In addition, Defendants Mark Pazuhanich and the District Attorney's Office of Monroe County will be dismissed from Plaintiffs' suit. Plaintiffs' only allegations against these Defendants is that they failed to criminally prosecute the other Defendants in Plaintiffs' suit. As stated above, Plaintiffs have no legally recognizable interest in the criminal prosecution of the Defendants. Therefore, I will grant the Motion to Dismiss Amended Complaint Pursuant to Fed.R.Civ.P. 12(b)(6) on Behalf of Defendants, Mark Pazuhanich and District Attorney's Office of Monroe County (Doc. 9).

  ii. Children's claims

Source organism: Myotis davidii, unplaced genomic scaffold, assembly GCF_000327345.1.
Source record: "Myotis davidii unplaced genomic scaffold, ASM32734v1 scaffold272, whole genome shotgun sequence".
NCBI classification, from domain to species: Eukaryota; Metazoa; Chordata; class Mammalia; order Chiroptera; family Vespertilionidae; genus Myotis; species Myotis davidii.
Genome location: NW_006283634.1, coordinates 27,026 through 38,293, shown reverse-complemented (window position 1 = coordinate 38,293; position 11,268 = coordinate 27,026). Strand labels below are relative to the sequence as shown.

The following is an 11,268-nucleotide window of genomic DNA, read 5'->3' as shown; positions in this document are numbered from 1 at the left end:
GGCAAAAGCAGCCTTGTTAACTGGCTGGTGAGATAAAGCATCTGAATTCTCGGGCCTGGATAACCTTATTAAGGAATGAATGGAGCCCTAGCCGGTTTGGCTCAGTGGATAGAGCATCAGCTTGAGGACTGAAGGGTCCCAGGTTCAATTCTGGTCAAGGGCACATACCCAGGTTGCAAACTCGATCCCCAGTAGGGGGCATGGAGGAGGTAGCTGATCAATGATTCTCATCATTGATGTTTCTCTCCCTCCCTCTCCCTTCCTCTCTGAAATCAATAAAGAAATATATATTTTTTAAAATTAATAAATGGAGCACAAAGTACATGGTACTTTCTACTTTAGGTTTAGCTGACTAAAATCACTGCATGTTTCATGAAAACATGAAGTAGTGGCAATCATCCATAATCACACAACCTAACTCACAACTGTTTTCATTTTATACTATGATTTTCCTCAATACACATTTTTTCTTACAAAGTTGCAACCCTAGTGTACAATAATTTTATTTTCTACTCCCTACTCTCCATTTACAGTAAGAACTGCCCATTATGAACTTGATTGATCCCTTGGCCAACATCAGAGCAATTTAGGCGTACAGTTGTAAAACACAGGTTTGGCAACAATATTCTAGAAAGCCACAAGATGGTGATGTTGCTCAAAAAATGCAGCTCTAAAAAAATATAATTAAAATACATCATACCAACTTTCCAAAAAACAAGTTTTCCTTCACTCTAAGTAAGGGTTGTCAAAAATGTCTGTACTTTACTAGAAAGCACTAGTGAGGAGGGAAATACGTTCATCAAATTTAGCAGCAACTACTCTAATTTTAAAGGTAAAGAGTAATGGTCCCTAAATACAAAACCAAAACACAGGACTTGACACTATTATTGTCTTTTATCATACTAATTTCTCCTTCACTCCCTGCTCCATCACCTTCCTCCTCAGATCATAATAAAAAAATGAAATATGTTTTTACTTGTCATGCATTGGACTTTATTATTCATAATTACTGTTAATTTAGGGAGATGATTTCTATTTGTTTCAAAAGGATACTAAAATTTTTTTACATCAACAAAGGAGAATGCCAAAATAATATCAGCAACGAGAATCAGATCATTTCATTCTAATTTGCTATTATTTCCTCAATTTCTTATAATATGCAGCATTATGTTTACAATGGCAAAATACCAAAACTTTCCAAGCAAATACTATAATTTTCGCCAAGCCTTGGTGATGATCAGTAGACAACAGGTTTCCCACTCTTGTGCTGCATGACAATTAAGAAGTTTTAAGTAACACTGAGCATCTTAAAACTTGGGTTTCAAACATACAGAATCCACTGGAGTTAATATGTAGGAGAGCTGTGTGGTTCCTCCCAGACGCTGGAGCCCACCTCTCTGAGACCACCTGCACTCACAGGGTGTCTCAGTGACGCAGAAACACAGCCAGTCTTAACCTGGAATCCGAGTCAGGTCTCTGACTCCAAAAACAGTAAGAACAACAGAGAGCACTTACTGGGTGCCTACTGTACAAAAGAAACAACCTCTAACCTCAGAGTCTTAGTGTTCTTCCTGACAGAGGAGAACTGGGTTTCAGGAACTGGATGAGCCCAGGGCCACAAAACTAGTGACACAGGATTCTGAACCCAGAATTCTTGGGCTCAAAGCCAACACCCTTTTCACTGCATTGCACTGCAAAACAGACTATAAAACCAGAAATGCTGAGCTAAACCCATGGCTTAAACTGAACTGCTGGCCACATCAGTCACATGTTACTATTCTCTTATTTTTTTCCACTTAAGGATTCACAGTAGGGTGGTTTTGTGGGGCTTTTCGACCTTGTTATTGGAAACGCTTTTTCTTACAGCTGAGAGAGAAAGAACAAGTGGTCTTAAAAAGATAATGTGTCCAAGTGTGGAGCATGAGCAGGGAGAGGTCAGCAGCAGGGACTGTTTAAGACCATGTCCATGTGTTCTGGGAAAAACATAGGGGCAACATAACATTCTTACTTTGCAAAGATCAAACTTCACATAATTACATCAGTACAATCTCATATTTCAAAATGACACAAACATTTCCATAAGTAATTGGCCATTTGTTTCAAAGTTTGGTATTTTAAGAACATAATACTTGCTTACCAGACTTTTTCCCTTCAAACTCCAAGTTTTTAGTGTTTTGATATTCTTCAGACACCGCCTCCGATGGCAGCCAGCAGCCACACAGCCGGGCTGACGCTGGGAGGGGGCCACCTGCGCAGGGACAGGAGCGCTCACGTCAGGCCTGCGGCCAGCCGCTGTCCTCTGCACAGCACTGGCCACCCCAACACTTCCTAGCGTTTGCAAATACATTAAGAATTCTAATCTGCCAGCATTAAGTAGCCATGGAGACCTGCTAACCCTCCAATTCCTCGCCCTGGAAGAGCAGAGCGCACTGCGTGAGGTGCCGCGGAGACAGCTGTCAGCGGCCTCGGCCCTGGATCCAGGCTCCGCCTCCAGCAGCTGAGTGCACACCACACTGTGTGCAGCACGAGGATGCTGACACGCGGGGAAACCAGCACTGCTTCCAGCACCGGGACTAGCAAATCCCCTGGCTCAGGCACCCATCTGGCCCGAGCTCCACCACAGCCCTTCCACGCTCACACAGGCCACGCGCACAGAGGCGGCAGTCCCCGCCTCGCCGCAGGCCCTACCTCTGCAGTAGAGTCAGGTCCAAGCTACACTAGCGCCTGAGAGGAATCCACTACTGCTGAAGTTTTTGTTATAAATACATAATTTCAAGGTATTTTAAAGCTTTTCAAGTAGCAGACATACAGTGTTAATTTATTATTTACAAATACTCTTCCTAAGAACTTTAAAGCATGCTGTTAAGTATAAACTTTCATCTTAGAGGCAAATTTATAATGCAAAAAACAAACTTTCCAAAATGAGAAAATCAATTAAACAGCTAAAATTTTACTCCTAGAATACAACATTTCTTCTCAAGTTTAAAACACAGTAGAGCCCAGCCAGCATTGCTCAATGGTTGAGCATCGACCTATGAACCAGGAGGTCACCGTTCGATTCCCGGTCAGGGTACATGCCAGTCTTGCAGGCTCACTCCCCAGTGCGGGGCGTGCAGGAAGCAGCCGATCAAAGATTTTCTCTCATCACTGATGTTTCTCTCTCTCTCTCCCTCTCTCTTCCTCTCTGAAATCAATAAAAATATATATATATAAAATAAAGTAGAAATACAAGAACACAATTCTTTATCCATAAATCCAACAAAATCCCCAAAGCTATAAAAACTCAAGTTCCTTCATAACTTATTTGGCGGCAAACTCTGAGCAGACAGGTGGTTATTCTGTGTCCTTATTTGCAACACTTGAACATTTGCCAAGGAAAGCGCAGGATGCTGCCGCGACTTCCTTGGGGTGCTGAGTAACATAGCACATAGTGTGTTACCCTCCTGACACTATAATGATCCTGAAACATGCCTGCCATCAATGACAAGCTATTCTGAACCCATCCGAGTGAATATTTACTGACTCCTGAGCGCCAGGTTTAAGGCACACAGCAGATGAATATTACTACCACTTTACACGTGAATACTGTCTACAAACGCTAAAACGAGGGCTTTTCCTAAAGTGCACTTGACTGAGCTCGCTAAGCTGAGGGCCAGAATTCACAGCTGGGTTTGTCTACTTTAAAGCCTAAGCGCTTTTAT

Non-lawyer parents who proceed pro se may not represent their children in federal proceedings in the Third Circuit Court of Appeals. See Collinsgru v. Palmyra Bd. of Educ., 161 F.3d 225, 231 (3rd Cir. 1998) (citing Osei-Afriyie v. Medical College of Pennsylvania, 937 F.2d 876, 883 (3d Cir. 1991)) ("It is . . . well-established in this Circuit that the right to proceed pro se in federal court does not give non-lawyer parents the right to represent their children in proceedings before a federal court."). As the Third Circuit Court of Appeals has explained, the purpose of this rule is to protect the interests of the children: "[I]t is not in the interest of minors or incompetents that they be represented by non-attorneys. Where they have claims that require adjudication, they are entitled to trained legal assistance so their rights may be fully protected." Osei-Afriyie, 937 F.2d at 883 (citing Meeker v. Kercher, 782 F.2d 153, 154 (10th Cir. 1986)). As stated previously, Plaintiffs were ordered to retain representation for their children within 20 days of December 22, 2004. (Doc. 14.) No counsel entered an appearance within the 20 days allowed by the Court and the children were dismissed from the case by Order of the Court dated April 8, 2005. (Doc. 90.) As such, all claims in the Complaint that address the rights of the minor children will be dismissed.